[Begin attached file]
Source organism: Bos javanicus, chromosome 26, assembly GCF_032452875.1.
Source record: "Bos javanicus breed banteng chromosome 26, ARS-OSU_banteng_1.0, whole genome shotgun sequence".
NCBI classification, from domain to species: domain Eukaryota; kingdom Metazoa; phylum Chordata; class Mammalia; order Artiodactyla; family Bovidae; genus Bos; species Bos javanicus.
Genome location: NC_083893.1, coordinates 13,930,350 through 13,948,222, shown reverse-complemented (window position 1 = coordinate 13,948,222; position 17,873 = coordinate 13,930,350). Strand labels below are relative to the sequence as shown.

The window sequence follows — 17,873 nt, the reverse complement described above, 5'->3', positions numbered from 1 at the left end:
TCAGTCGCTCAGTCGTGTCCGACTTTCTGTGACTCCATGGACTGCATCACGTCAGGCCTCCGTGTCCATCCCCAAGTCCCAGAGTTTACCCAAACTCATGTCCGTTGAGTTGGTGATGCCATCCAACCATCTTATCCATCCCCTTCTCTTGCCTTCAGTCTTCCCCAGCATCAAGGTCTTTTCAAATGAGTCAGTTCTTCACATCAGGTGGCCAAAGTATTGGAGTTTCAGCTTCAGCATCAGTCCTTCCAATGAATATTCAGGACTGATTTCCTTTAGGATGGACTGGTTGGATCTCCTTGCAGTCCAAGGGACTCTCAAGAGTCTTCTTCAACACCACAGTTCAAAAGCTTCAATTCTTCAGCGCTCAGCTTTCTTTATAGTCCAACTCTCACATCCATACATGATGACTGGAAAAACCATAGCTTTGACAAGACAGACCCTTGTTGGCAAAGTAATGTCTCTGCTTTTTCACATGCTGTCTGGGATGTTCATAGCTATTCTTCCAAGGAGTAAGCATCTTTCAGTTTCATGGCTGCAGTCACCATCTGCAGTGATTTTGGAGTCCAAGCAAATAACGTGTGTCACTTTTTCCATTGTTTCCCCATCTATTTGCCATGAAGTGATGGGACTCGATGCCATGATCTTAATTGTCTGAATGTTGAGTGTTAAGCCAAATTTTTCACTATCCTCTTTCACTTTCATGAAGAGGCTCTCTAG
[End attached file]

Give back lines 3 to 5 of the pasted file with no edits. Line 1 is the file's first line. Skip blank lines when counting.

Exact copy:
NCBI classification, from domain to species: domain Eukaryota; kingdom Metazoa; phylum Chordata; class Mammalia; order Artiodactyla; family Bovidae; genus Bos; species Bos javanicus.
Genome location: NC_083893.1, coordinates 13,930,350 through 13,948,222, shown reverse-complemented (window position 1 = coordinate 13,948,222; position 17,873 = coordinate 13,930,350). Strand labels below are relative to the sequence as shown.

The window sequence follows — 17,873 nt, the reverse complement described above, 5'->3', positions numbered from 1 at the left end: